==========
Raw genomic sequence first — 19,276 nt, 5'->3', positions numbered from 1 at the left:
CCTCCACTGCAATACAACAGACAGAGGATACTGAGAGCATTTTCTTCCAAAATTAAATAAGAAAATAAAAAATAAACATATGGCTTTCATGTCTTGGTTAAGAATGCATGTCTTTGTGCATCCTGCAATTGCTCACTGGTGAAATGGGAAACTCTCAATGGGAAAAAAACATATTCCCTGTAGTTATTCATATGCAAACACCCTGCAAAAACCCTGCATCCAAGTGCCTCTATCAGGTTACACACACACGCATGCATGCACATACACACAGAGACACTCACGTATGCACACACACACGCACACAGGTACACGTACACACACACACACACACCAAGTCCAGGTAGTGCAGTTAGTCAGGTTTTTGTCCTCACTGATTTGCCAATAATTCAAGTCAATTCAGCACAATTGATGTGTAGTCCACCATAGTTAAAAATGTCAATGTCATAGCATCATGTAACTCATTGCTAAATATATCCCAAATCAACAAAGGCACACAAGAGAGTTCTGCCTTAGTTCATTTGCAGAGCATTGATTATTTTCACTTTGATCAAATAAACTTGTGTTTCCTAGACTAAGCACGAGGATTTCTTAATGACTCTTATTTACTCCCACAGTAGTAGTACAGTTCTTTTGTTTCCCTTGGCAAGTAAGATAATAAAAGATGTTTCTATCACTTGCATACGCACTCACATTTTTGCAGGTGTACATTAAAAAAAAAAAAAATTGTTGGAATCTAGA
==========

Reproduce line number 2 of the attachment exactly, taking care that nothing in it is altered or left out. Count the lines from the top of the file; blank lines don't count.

CCTCCACTGCAATACAACAGACAGAGGATACTGAGAGCATTTTCTTCCAAAATTAAATAAGAAAATAAAAAATAAACATATGGCTTTCATGTCTTGGTTAAGAATGCATGTCTTTGTGCATCCTGCAATTGCTCACTGGTGAAATGGGAAACTCTCAATGGGAAAAAAACATATTCCCTGTAGTTATTCATATGCAAACACCCTGCAAAAACCCTGCATCCAAGTGCCTCTATCAGGTTACACACACACGCATGCATGCACATACACACAGAGACACTCACGTATGCACACACACACGCACACAGGTACACGTACACACACACACACACACCAAGTCCAGGTAGTGCAGTTAGTCAGGTTTTTGTCCTCACTGATTTGCCAATAATTCAAGTCAATTCAGCACAATTGATGTGTAGTCCACCATAGTTAAAAATGTCAATGTCATAGCATCATGTAACTCATTGCTAAATATATCCCAAATCAACAAAGGCACACAAGAGAGTTCTGCCTTAGTTCATTTGCAGAGCATTGATTATTTTCACTTTGATCAAATAAACTTGTGTTTCCTAGACTAAGCACGAGGATTTCTTAATGACTCTTATTTACTCCCACAGTAGTAGTACAGTTCTTTTGTTTCCCTTGGCAAGTAAGATAATAAAAGATGTTTCTATCACTTGCATACGCACTCACATTTTTGCAGGTGTACATTAAAAAAAAAAAAAATTGTTGGAATCTAGA